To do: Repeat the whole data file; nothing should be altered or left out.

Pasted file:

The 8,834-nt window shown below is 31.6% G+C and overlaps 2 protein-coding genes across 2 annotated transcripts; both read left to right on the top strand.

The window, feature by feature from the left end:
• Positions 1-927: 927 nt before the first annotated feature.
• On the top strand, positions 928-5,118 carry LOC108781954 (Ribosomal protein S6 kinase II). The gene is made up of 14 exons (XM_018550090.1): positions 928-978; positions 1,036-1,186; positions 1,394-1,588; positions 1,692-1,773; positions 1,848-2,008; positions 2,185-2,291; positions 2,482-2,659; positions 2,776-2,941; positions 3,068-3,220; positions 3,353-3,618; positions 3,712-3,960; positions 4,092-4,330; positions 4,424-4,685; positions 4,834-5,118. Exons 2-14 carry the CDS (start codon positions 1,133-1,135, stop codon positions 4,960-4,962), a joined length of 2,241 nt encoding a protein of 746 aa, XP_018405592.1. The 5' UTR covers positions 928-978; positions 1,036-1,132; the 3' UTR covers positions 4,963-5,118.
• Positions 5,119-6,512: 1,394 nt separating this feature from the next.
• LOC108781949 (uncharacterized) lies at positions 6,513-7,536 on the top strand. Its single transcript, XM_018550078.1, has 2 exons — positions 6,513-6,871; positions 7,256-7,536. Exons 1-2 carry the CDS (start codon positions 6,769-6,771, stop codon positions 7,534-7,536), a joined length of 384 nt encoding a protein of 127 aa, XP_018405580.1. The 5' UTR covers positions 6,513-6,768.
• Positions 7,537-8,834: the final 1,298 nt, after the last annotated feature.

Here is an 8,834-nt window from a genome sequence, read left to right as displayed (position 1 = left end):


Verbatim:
The 8,834-nt window shown below is 31.6% G+C and overlaps 2 protein-coding genes across 2 annotated transcripts; both read left to right on the top strand.

The window, feature by feature from the left end:
• Positions 1-927: 927 nt before the first annotated feature.
• On the top strand, positions 928-5,118 carry LOC108781954 (Ribosomal protein S6 kinase II). The gene is made up of 14 exons (XM_018550090.1): positions 928-978; positions 1,036-1,186; positions 1,394-1,588; positions 1,692-1,773; positions 1,848-2,008; positions 2,185-2,291; positions 2,482-2,659; positions 2,776-2,941; positions 3,068-3,220; positions 3,353-3,618; positions 3,712-3,960; positions 4,092-4,330; positions 4,424-4,685; positions 4,834-5,118. Exons 2-14 carry the CDS (start codon positions 1,133-1,135, stop codon positions 4,960-4,962), a joined length of 2,241 nt encoding a protein of 746 aa, XP_018405592.1. The 5' UTR covers positions 928-978; positions 1,036-1,132; the 3' UTR covers positions 4,963-5,118.
• Positions 5,119-6,512: 1,394 nt separating this feature from the next.
• LOC108781949 (uncharacterized) lies at positions 6,513-7,536 on the top strand. Its single transcript, XM_018550078.1, has 2 exons — positions 6,513-6,871; positions 7,256-7,536. Exons 1-2 carry the CDS (start codon positions 6,769-6,771, stop codon positions 7,534-7,536), a joined length of 384 nt encoding a protein of 127 aa, XP_018405580.1. The 5' UTR covers positions 6,513-6,768.
• Positions 7,537-8,834: the final 1,298 nt, after the last annotated feature.

Here is an 8,834-nt window from a genome sequence, read left to right as displayed (position 1 = left end):